Pussy Riot Dresses Up As Flapper Witches To Protest Russian Oppression

The Russian punk collective is out with their newest video.

One year after Pussy Riot members Maria Alyokhina and Nadezhda Tolokonnikova were freed from prison via a new amnesty law courtesy of President Vladimir V. Putin, the Russian punk rock collective is at it again with a new protest video, titled, "Witches of Pussy Riot clean Manezhku."

The collective released the video late Monday in the U.S. in anticipation of the sentencing of anti-Putin opposition leader Alexei Navalny and his brother, Oleg. The pair was found guilty Tuesday (December 30) of stealing roughly half a million dollars in a complicated fraud case, according to The Hollywood Reporter, the true purpose of which Alexei has said is an attempt to suppress opposition. Both he and his brother were sentenced to three and a half years in prison.

According to The Guardian, Navalny faced 10 years in prison, but was given a suspended sentence. His brother's sentencing, however, was the most shocking, as it points to a return to the Soviet-era tradition of meting out punishments to the relatives of its enemies. Oleg was never involved in anti-Putin opposition.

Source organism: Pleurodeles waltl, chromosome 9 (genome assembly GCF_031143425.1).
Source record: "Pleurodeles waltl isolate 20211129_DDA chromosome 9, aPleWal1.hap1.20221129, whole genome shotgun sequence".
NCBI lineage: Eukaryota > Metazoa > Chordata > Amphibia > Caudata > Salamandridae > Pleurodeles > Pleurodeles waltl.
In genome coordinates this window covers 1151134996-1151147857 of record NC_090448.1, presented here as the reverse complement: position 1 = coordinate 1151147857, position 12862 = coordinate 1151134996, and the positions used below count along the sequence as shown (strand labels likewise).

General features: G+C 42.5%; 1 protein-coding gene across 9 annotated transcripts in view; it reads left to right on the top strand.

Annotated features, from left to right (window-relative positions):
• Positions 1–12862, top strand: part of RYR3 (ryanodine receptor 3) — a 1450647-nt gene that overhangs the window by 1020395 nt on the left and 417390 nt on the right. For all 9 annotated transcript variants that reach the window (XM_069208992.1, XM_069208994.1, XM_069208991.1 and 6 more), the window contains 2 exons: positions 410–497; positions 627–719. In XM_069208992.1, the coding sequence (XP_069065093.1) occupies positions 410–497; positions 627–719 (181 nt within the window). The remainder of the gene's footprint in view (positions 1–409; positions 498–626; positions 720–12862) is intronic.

Pussy Riot's video, which is a lot more polished than previous works -- such as their anti-Putin “punk prayer," filmed at Moscow’s Christ the Saviour Cathedral -- calls for protestors to gather in a public square near Moscow's Red Square tonight to voice their dissent.

Pussy Riot was previously arrested for “hooliganism” after performing their "punk prayer" in 2012. They were sentenced to two years in prison. Yekaterina Samutsevich was given a suspended sentence on appeal, but Maria Alyokhina and Nadezhda Tolokonnikova were released in 2013 in what they believed to be an effort to improve Russia's image before the Sochi Olympics.